I was reminded of this narrative of success and failure again this morning when I read an article about the death of the last Beguine. A relic of the Middle Ages, at one time communities of Beguines thrived in the towns of what is now Belgium, the Netherlands, and the Rhine area. They weren’t quite nuns; they didn’t take vows but lived in community, praying, working, passing in and out of their houses. Some of the great spiritual writing of Medieval Christianity are products of the Beguines. The Church frowned on them, worried about them, and over the centuries sought to force them into more traditional and typical forms of monastic life. They survived through the centuries, a relic of an earlier age and probably not particularly relevant to either the religious lives or the cultures of the communities in which they lived, certainly not after the seventeenth century.
The story of the last Beguine, those episcopal histories I read, were all stories of institutions, stories of success and failure, growth and decline. They teach us important lessons about adapting to cultural contexts and the willingness to experiment. They also teach us about the problems of institutions, the inherent tendency to try to preserve them when they may no longer be needed or wanted.
I would draw two lessons from these stories. 1) the importance of adaptability. The decline of the beguines was only in part due to official resistance. In the long run, changes in society made their very creative response to a particular set of cultural crises basically irrelevant. 2) the impermanence of institutions. Our solid buildings are deceptive and stifle our creativity and the Spirit’s creativity.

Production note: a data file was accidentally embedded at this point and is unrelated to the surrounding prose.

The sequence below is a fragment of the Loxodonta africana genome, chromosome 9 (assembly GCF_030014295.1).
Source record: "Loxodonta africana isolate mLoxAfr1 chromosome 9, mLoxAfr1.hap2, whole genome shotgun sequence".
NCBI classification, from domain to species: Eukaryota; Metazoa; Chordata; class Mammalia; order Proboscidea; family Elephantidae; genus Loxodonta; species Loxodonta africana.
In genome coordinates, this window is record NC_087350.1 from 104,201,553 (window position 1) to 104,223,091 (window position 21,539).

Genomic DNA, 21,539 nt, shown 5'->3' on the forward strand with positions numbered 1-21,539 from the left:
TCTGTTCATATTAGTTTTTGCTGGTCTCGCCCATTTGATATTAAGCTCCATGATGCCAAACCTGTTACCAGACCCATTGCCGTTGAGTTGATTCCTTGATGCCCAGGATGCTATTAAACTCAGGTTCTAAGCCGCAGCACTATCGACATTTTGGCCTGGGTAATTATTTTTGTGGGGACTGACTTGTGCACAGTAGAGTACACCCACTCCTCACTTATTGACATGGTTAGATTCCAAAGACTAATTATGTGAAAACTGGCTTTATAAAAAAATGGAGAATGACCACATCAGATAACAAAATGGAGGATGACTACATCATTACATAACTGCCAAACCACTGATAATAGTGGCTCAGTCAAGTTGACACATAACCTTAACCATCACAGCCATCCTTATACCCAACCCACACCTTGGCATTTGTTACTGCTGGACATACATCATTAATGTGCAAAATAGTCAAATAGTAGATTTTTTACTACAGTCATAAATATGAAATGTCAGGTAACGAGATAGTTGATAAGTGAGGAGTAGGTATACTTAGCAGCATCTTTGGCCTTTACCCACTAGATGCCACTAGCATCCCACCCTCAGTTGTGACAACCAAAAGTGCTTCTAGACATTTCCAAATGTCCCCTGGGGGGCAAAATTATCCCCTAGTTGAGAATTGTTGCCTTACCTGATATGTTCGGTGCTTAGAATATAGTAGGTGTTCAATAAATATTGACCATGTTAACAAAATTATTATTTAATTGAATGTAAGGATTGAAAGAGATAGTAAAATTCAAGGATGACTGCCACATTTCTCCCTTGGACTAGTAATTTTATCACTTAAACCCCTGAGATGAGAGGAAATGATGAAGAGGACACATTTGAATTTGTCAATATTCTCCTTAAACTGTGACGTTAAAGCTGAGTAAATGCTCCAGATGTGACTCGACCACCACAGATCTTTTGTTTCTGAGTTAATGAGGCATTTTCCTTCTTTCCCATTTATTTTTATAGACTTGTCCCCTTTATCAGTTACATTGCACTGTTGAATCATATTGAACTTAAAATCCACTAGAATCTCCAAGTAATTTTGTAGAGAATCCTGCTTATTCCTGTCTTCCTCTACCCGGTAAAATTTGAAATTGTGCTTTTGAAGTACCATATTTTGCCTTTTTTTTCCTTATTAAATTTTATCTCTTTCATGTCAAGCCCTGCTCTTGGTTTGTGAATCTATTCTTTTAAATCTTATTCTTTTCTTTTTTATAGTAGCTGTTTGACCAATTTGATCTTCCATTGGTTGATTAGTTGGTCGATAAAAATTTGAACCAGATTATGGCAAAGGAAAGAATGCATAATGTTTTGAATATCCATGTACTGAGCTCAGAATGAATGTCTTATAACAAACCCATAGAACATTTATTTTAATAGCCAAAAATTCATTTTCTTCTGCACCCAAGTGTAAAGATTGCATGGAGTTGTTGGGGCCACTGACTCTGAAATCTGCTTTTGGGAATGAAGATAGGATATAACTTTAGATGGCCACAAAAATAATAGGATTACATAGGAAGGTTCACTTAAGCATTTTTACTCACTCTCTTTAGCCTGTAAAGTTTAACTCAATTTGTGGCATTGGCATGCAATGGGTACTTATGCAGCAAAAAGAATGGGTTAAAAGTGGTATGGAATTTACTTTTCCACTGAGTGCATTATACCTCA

Where is the spirit blowing today? Will we have the courage to let it lead us into the future, or will we stay behind the walls of our dying institutions and become the last Episcopalians?
Although in the natural the “last beguine” may have died, the Holy Spirit continues to pour forth His Awakening Spirit of Love upon all those He has called to this work. The same Bridal Mysticism that birthed the Beguines (and Beghards) — and was seemingly such a threat to the “institutions” of religion — is awakening thousands to the “pure and simple devotion to Jesus Christ” that St. Paul spoke of. This radical love affair that Mechthild radiated IS the Gospel .. Union with Christ IS the fruition of the Gospel .. and is just as alive now as it was then. And now as it was then, is not recognized in the institution of religion. This pure and simple devotion to Christ continues to be expressed in Love’s service to the poor, the homeless — those St. Teresa described as being “Christ’s Distressing Disguise”.
The last beguine has not yet died.. they continue working here and now .. undercover, unrecognized.. drawing no attention to themselves as the mothers in the faith taught… not looking for fame, or fortune.. or conflict .. just quietly going about doing the work of Christ in the earth. Love’s service is in the bottomlands, where Grace flows the deepest. 🙂